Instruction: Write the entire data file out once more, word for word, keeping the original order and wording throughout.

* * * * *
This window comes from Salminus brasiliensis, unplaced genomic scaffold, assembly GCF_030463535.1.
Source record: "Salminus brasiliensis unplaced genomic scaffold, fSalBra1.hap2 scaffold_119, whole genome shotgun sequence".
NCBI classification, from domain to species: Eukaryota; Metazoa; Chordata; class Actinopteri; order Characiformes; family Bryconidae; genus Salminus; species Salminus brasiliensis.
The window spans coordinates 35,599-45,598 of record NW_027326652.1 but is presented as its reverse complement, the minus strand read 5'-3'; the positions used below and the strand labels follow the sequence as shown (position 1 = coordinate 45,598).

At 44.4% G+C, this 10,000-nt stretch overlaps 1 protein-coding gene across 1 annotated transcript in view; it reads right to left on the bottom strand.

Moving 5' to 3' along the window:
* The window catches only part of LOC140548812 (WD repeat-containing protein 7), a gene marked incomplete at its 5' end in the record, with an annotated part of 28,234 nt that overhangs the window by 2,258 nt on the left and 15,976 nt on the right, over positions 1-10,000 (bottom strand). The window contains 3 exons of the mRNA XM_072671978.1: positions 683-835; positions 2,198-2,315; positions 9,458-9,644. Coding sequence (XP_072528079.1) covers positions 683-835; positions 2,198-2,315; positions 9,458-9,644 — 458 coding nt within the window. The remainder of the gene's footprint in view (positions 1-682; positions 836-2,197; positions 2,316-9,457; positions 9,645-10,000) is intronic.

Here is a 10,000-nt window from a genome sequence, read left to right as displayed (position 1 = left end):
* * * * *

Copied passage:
This window comes from Salminus brasiliensis, unplaced genomic scaffold, assembly GCF_030463535.1.
Source record: "Salminus brasiliensis unplaced genomic scaffold, fSalBra1.hap2 scaffold_119, whole genome shotgun sequence".
NCBI classification, from domain to species: Eukaryota; Metazoa; Chordata; class Actinopteri; order Characiformes; family Bryconidae; genus Salminus; species Salminus brasiliensis.
The window spans coordinates 35,599-45,598 of record NW_027326652.1 but is presented as its reverse complement, the minus strand read 5'-3'; the positions used below and the strand labels follow the sequence as shown (position 1 = coordinate 45,598).

At 44.4% G+C, this 10,000-nt stretch overlaps 1 protein-coding gene across 1 annotated transcript in view; it reads right to left on the bottom strand.

Moving 5' to 3' along the window:
* The window catches only part of LOC140548812 (WD repeat-containing protein 7), a gene marked incomplete at its 5' end in the record, with an annotated part of 28,234 nt that overhangs the window by 2,258 nt on the left and 15,976 nt on the right, over positions 1-10,000 (bottom strand). The window contains 3 exons of the mRNA XM_072671978.1: positions 683-835; positions 2,198-2,315; positions 9,458-9,644. Coding sequence (XP_072528079.1) covers positions 683-835; positions 2,198-2,315; positions 9,458-9,644 — 458 coding nt within the window. The remainder of the gene's footprint in view (positions 1-682; positions 836-2,197; positions 2,316-9,457; positions 9,645-10,000) is intronic.

Here is a 10,000-nt window from a genome sequence, read left to right as displayed (position 1 = left end):